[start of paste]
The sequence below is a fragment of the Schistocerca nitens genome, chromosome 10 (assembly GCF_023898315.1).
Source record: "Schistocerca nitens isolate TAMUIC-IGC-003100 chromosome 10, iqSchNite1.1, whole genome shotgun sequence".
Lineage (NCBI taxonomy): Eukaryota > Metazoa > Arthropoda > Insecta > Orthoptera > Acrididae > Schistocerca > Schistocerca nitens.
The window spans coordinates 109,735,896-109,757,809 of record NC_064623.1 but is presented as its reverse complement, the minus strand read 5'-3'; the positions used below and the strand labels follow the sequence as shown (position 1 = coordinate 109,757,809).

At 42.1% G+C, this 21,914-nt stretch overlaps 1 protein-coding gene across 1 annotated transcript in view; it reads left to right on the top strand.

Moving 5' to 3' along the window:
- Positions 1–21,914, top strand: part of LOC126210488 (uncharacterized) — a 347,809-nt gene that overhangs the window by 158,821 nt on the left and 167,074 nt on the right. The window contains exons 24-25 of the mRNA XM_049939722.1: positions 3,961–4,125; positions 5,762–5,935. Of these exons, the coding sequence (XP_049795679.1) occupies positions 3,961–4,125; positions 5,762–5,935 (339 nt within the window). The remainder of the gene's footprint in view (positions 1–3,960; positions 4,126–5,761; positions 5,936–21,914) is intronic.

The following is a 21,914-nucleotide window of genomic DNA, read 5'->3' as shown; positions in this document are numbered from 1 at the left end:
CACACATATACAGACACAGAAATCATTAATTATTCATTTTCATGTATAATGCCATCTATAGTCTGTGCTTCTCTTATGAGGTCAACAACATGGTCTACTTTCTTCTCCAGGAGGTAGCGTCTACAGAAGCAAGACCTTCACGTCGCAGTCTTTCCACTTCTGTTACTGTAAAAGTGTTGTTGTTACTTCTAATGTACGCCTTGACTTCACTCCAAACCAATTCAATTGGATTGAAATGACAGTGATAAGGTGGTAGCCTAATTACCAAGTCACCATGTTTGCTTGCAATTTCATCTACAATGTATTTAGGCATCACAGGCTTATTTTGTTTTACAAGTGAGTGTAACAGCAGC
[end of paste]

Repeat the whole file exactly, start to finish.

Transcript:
The sequence below is a fragment of the Schistocerca nitens genome, chromosome 10 (assembly GCF_023898315.1).
Source record: "Schistocerca nitens isolate TAMUIC-IGC-003100 chromosome 10, iqSchNite1.1, whole genome shotgun sequence".
Lineage (NCBI taxonomy): Eukaryota > Metazoa > Arthropoda > Insecta > Orthoptera > Acrididae > Schistocerca > Schistocerca nitens.
The window spans coordinates 109,735,896-109,757,809 of record NC_064623.1 but is presented as its reverse complement, the minus strand read 5'-3'; the positions used below and the strand labels follow the sequence as shown (position 1 = coordinate 109,757,809).

At 42.1% G+C, this 21,914-nt stretch overlaps 1 protein-coding gene across 1 annotated transcript in view; it reads left to right on the top strand.

Moving 5' to 3' along the window:
- Positions 1–21,914, top strand: part of LOC126210488 (uncharacterized) — a 347,809-nt gene that overhangs the window by 158,821 nt on the left and 167,074 nt on the right. The window contains exons 24-25 of the mRNA XM_049939722.1: positions 3,961–4,125; positions 5,762–5,935. Of these exons, the coding sequence (XP_049795679.1) occupies positions 3,961–4,125; positions 5,762–5,935 (339 nt within the window). The remainder of the gene's footprint in view (positions 1–3,960; positions 4,126–5,761; positions 5,936–21,914) is intronic.

The following is a 21,914-nucleotide window of genomic DNA, read 5'->3' as shown; positions in this document are numbered from 1 at the left end:
CACACATATACAGACACAGAAATCATTAATTATTCATTTTCATGTATAATGCCATCTATAGTCTGTGCTTCTCTTATGAGGTCAACAACATGGTCTACTTTCTTCTCCAGGAGGTAGCGTCTACAGAAGCAAGACCTTCACGTCGCAGTCTTTCCACTTCTGTTACTGTAAAAGTGTTGTTGTTACTTCTAATGTACGCCTTGACTTCACTCCAAACCAATTCAATTGGATTGAAATGACAGTGATAAGGTGGTAGCCTAATTACCAAGTCACCATGTTTGCTTGCAATTTCATCTACAATGTATTTAGGCATCACAGGCTTATTTTGTTTTACAAGTGAGTGTAACAGCAGC